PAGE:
I am asked so many times; “How do you do what you do? I certainly couldn’t do it.” Well, the more I think about it the more realize my life is unique from the vast majority of the population.
Ignoring our mortality, especially in the West, has become an art form. We participate in an endless pursuit for the fountain of youth. We actively seek any form of distraction from reality. Reverence for our elders has been long ago lost in the din of the latest fad or style. Time and an understanding of mortality has become disjointed and lost definition. We ignore our own mortality like an ostrich with his head stuck in the sands of time. This willful ignorance of the frailty of our own existence makes my life of speaking for the dead an oddity or aberration, as per our commonly agreed upon collective consciousness.
Here’s the funny thing about death—it never seems to apply to us. It is always happening to “someone else”. I am even surprised by the ever-clicking hands of mortality. I forget that I have a strong kinship with the very bodies I study on a daily basis as they whisper, “As I go, so will you.” It is only during these whispered conversations with the dead that I must reconsider facing my own mortality.
I am a coroner and medical legal death investigator. I establish and administer a process. I certify the finished product—which is the story of how and why someone has died. I have often compared my work to that of a symphony conductor. The score is the music to the story of the deceased. It has an overture, it cascades through various melodic stages, and then there is the final crescendo—death.
As the conductor of a death investigation, I must put together a team. I don’t play each instrument but I know the nature and quality of each player needed. I know a good forensic pathologist and see how we must work together to read the scene like sheet music. It is my job not to look at a singular player, but rather to bring the parts of the whole together to play the final score. Each day I approach the podium of death, tap my baton and start the music to tell the story of those who can no longer express themselves through word or thought.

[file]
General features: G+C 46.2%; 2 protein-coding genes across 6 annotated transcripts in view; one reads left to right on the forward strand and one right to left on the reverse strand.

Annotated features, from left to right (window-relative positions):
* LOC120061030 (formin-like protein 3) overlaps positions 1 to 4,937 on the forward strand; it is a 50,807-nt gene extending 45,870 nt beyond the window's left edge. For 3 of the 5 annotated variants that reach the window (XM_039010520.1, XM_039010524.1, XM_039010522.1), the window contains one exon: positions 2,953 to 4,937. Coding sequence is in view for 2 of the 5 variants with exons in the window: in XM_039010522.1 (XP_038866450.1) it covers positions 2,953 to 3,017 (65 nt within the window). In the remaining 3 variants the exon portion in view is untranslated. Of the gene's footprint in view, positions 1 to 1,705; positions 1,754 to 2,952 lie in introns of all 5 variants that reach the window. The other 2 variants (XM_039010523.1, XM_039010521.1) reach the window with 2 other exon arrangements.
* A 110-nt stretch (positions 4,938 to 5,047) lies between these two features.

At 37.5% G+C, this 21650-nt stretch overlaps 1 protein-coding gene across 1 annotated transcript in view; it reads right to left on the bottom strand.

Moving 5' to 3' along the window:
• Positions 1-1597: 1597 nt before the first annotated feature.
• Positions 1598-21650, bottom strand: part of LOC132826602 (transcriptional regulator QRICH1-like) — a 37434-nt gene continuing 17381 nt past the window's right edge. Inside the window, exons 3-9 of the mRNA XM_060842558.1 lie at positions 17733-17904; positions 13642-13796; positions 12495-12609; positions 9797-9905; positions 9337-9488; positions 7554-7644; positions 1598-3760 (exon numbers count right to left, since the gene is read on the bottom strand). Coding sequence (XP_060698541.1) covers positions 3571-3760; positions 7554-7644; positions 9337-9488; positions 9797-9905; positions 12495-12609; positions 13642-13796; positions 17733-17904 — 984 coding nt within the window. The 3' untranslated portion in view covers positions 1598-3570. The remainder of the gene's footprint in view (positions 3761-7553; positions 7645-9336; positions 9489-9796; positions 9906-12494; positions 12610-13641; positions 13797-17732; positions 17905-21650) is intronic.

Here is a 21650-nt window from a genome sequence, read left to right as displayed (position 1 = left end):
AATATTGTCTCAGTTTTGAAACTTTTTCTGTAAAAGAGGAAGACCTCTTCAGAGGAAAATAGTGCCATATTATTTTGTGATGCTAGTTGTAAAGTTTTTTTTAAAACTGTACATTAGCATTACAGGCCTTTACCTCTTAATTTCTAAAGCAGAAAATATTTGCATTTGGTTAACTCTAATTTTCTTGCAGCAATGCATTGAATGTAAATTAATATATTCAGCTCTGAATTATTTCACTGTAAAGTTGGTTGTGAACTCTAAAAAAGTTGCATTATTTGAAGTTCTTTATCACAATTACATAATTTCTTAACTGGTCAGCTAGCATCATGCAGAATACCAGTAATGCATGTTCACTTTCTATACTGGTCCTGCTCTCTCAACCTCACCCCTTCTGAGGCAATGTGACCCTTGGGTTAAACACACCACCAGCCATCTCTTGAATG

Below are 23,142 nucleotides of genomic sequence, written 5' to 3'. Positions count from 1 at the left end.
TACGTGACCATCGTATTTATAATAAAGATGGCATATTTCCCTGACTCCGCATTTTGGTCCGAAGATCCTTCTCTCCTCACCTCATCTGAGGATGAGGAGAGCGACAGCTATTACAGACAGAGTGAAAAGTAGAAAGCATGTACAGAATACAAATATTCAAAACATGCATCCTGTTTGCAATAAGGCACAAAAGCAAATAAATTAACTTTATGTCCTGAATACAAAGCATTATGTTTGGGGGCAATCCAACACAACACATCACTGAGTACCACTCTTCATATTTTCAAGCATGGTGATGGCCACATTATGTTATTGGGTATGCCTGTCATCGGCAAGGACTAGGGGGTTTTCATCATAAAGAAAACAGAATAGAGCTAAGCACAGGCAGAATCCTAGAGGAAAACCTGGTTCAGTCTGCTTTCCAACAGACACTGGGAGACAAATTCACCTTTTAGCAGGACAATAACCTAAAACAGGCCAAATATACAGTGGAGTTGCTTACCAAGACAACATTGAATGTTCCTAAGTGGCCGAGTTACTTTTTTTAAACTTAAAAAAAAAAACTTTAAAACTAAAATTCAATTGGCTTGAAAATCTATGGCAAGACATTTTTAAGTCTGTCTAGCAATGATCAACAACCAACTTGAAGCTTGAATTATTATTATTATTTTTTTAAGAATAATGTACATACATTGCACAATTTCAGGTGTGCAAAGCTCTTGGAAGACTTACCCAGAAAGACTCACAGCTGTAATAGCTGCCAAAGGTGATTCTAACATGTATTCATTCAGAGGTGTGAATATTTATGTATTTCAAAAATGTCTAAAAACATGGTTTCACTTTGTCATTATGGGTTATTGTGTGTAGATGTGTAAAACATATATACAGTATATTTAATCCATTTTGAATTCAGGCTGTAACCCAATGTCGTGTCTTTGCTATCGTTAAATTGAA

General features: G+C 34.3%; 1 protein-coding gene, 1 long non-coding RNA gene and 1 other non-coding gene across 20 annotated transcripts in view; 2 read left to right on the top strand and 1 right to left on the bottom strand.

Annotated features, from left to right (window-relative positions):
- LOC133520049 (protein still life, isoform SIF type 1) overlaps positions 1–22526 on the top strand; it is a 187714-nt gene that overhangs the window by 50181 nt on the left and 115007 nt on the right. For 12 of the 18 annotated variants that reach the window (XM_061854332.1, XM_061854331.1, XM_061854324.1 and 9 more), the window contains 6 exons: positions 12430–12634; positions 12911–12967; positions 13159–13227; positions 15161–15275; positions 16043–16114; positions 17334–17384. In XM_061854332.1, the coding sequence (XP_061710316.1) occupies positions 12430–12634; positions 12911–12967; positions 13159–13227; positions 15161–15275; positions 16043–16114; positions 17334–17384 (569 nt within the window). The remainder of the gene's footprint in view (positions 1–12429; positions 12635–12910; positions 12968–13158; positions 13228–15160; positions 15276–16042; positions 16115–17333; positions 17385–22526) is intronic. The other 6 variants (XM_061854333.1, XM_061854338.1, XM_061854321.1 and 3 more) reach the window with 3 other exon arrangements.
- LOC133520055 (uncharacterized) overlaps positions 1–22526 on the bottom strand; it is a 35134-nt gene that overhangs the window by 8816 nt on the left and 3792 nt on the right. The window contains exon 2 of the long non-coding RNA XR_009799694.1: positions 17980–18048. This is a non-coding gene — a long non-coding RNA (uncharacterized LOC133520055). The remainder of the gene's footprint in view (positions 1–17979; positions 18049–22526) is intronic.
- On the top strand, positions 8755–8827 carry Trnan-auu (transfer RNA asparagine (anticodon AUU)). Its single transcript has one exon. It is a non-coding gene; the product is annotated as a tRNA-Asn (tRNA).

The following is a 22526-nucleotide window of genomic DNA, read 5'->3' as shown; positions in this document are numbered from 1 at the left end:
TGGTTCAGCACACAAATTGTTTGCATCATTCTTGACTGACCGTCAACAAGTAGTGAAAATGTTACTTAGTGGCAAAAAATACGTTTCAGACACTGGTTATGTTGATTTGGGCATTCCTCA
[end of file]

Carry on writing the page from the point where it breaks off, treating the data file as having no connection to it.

This is not my job; it is my calling. I was raised above a funeral home. Death was and always has been my neighbor. It has been a constant shaper of my personality and perception. I have certified over 13,000 deaths, not just from my own work or observations, but also with the help and talent of many great scientist and investigators. The orchestra is greater than whole of its parts. Death investigation is a team effort. It is my job to see the whole and tell the story to its completion.
One can’t do what I do and not have it affect what they think and how they live each moment of life. Each day, I literally look into the fixed eyes of death. I document the randomness of death as it snatches the lives away from those who thought their time was somewhere in the distant future. It’s funny how man never sees his death as “that day” or “that moment” but some other time, and in a much more convenient setting. Will we ever be ready?
In my work I don’t have the luxury other people have to ignore my tenuous existence on this spinning globe. Not always, but often, I hear death saying, “I am here. There is a story to be told.” That daily whisper defines my life. What am I, just random chemicals, or is Graham both material and spirit? As a scientist I understand that matter is never destroyed only transformed, so is death merely a transformation? Do our actions in this life really matter after death? Is there a known existence after this short blip of consciousness? What is consciousness and is it a continuum far past this earthly existence?
In all my years of studying death, I have few answers but just asking the questions has changed how I look at life. Each day seems like a singular gift. Each glimpse of beauty grows more precious than the last. Love seems more important than hate. Good seems preferable to bad. The material world and accumulation seem less important than being consciousness of simply “being”.
So when someone asks how I can constantly be surrounded by death, I just smile and say, “Oh, you get use to it.” It would be too difficult to explain how those who die make my life so much more alive by what they tell me about themselves and that last great mystery— DEATH.